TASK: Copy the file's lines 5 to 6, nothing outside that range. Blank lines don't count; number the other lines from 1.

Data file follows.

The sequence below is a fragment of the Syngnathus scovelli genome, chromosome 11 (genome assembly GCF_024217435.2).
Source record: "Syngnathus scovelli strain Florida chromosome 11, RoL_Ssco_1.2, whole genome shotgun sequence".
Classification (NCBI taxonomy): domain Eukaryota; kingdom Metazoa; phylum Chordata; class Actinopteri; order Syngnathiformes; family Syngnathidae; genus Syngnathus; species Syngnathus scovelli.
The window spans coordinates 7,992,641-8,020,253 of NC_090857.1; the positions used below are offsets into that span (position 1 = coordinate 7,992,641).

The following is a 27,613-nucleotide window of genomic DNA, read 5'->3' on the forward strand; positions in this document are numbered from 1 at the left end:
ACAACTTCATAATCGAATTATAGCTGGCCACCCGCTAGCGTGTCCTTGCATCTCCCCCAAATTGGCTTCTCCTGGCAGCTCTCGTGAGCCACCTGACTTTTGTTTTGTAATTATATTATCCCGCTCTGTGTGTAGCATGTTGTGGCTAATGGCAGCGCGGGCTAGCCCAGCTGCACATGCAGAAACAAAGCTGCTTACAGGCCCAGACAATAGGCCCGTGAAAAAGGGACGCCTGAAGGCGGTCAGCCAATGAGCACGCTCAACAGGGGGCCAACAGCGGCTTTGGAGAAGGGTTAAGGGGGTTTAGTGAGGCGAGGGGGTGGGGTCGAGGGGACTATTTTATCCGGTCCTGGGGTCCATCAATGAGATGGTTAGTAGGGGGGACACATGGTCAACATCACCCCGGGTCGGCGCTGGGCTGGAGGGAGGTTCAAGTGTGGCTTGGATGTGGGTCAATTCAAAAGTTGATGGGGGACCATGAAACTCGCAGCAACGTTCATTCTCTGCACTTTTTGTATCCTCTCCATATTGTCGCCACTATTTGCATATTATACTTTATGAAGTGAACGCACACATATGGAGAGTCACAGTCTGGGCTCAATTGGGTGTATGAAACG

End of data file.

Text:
The following is a 27,613-nucleotide window of genomic DNA, read 5'->3' on the forward strand; positions in this document are numbered from 1 at the left end:
ACAACTTCATAATCGAATTATAGCTGGCCACCCGCTAGCGTGTCCTTGCATCTCCCCCAAATTGGCTTCTCCTGGCAGCTCTCGTGAGCCACCTGACTTTTGTTTTGTAATTATATTATCCCGCTCTGTGTGTAGCATGTTGTGGCTAATGGCAGCGCGGGCTAGCCCAGCTGCACATGCAGAAACAAAGCTGCTTACAGGCCCAGACAATAGGCCCGTGAAAAAGGGACGCCTGAAGGCGGTCAGCCAATGAGCACGCTCAACAGGGGGCCAACAGCGGCTTTGGAGAAGGGTTAAGGGGGTTTAGTGAGGCGAGGGGGTGGGGTCGAGGGGACTATTTTATCCGGTCCTGGGGTCCATCAATGAGATGGTTAGTAGGGGGGACACATGGTCAACATCACCCCGGGTCGGCGCTGGGCTGGAGGGAGGTTCAAGTGTGGCTTGGATGTGGGTCAATTCAAAAGTTGATGGGGGACCATGAAACTCGCAGCAACGTTCATTCTCTGCACTTTTTGTATCCTCTCCATATTGTCGCCACTATTTGCATATTATACTTTATGAAGTGAACGCACACATATGGAGAGTCACAGTCTGGGCTCAATTGGGTGTATGAAACG